Drugs and Driving: Different Studies, Different Conclusions?

With the recreational use of cannabis becoming legal in Canada, many unknowns about the potential impact on road safety remain.  First are the absolute unknowns: whether more people will become recreational users, resulting in more drivers, cyclists, and pedestrians being drug-impaired; whether, as designed, it will reduce teenage usage and, if not, whether this already most vulnerable age category of road users will be further at risk.

Perhaps ‘unknowable’ is a more accurate label for this category.  Second are the practical unknowns: what tools law enforcement agencies will use, and what procedures they will follow to legally and safely obtain blood samples from suspected drug-impaired drivers; and how our already overburdened court system will cope with the expected increase in drug-impaired cases.

Ideally, we would already have answers for this category of unknowns; practically, we can hope for iterative development of workable approaches.  The most fundamental unknown, however, given it underpins most of the new rules and procedures, is the effect of usage on ability to drive safely.  On this we are inching towards some understanding, furthered now by published research from McGill University funded by the Canadian Automobile Association [CAA].

Polling by the CAA found that one in five millennials (18 to 34-year-olds) thinks being drug intoxicated has no effect on their driving ability or actually improves it.  This study clearly shows otherwise.   It involved 45 recreational users aged 18 to 24 who used cannabis up to four times per week in the three months prior to their participating in the study’s set of four test sessions.

In the CAA study, the sessions involved driving simulator tests, and computerized tests measuring divided attention, speed at detecting objects in the periphery, and distractibility.  Cannabis usage varied from none—setting a baseline for the individual participant—to, after inhaling a standard, 100 mg dose of cannabis performance at one, three, and five hours later. Each session also asked participants about their perceived confidence in their driving ability—a probing of the above-noted belief in the non-effect of being stoned on driving ability.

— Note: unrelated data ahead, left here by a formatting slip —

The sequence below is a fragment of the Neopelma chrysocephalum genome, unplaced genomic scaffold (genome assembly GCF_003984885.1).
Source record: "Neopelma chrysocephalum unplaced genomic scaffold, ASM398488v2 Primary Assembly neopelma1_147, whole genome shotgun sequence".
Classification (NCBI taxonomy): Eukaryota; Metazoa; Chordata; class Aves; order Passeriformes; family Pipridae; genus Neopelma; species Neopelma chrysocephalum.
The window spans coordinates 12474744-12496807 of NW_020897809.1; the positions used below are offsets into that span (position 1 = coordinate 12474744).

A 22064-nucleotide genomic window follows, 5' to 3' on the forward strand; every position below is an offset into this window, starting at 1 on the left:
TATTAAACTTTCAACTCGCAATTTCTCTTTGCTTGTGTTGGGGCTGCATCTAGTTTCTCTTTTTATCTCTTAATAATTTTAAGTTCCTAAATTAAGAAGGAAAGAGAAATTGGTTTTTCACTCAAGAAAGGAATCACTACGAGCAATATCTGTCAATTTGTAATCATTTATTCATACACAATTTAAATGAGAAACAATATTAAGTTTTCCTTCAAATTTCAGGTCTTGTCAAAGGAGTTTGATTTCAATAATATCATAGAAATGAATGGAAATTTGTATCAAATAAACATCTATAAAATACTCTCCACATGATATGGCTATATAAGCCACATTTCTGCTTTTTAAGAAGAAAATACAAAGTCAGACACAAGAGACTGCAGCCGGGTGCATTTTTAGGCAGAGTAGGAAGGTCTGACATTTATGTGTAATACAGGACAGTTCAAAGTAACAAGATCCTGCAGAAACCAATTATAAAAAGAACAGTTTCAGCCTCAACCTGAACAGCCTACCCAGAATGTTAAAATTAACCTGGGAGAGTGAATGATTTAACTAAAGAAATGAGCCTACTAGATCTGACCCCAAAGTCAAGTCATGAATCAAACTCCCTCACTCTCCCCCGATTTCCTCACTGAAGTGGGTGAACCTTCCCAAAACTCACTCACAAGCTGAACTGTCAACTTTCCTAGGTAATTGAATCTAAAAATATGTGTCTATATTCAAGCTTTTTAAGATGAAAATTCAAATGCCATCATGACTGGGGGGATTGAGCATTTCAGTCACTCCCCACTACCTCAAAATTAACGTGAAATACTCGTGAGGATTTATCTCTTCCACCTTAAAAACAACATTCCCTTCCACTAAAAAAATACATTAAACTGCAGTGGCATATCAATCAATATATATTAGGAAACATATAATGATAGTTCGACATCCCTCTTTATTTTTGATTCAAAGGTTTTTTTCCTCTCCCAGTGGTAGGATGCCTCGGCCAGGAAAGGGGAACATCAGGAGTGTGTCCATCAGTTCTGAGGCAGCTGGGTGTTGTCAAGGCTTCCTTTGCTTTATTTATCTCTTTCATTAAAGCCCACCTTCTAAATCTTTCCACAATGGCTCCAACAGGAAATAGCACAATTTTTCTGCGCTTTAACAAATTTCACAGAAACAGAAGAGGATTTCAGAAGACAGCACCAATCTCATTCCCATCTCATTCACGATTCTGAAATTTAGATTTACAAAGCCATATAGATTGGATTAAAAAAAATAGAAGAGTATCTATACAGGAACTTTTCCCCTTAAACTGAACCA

The results were as follows:

  • Performance of simple driving tasks was ‘largely unaffected’ …but
  • Performance of more complex driving tasks involving normal distractions like responding to a car ahead suddenly braking or a child crossing the street “was affected at all time points after cannabis use.” These effects were most pronounced at three and five hours after usage.
  • Up to five hours after usage participants said they did not feel “safe to drive.”

The authors of this study offered the following explanation of these results: During the acute “post-cannabis” phase, people “are indeed able to effectively focus on tasks, …but three and five hours later, a different kind of impairment sets in as [they] come down from the “high” and become more tired and more easily distracted.”  Some media reports have concluded these findings fit within Canadian guidelines for “lower risk cannabis use,” which recommend waiting six hours after using pot before driving.

Other studies have shown that the effects of cannabis usage on driving include increased breaking, more weaving within lanes, and distorted time perception.